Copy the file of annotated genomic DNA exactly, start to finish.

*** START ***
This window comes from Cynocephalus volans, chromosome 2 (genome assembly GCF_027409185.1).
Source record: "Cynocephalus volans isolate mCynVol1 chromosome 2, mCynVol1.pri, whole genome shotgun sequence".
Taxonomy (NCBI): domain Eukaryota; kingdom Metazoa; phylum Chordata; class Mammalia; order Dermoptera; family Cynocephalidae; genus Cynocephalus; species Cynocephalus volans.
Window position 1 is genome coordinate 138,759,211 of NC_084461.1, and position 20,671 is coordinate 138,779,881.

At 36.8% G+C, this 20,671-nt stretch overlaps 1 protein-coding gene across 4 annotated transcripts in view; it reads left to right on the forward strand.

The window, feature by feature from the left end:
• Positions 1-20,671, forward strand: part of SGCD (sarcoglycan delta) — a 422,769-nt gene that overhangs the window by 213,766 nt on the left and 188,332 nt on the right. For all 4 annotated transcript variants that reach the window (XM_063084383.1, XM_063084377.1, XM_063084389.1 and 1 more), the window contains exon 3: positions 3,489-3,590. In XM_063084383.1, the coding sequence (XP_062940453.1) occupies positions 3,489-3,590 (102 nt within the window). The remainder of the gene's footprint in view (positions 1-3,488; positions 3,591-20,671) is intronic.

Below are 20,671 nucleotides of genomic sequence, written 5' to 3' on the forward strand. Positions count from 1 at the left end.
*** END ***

This window comes from Cynocephalus volans, chromosome 2 (genome assembly GCF_027409185.1).
Source record: "Cynocephalus volans isolate mCynVol1 chromosome 2, mCynVol1.pri, whole genome shotgun sequence".
Taxonomy (NCBI): domain Eukaryota; kingdom Metazoa; phylum Chordata; class Mammalia; order Dermoptera; family Cynocephalidae; genus Cynocephalus; species Cynocephalus volans.
Window position 1 is genome coordinate 138,759,211 of NC_084461.1, and position 20,671 is coordinate 138,779,881.

At 36.8% G+C, this 20,671-nt stretch overlaps 1 protein-coding gene across 4 annotated transcripts in view; it reads left to right on the forward strand.

The window, feature by feature from the left end:
• Positions 1-20,671, forward strand: part of SGCD (sarcoglycan delta) — a 422,769-nt gene that overhangs the window by 213,766 nt on the left and 188,332 nt on the right. For all 4 annotated transcript variants that reach the window (XM_063084383.1, XM_063084377.1, XM_063084389.1 and 1 more), the window contains exon 3: positions 3,489-3,590. In XM_063084383.1, the coding sequence (XP_062940453.1) occupies positions 3,489-3,590 (102 nt within the window). The remainder of the gene's footprint in view (positions 1-3,488; positions 3,591-20,671) is intronic.

Below are 20,671 nucleotides of genomic sequence, written 5' to 3' on the forward strand. Positions count from 1 at the left end.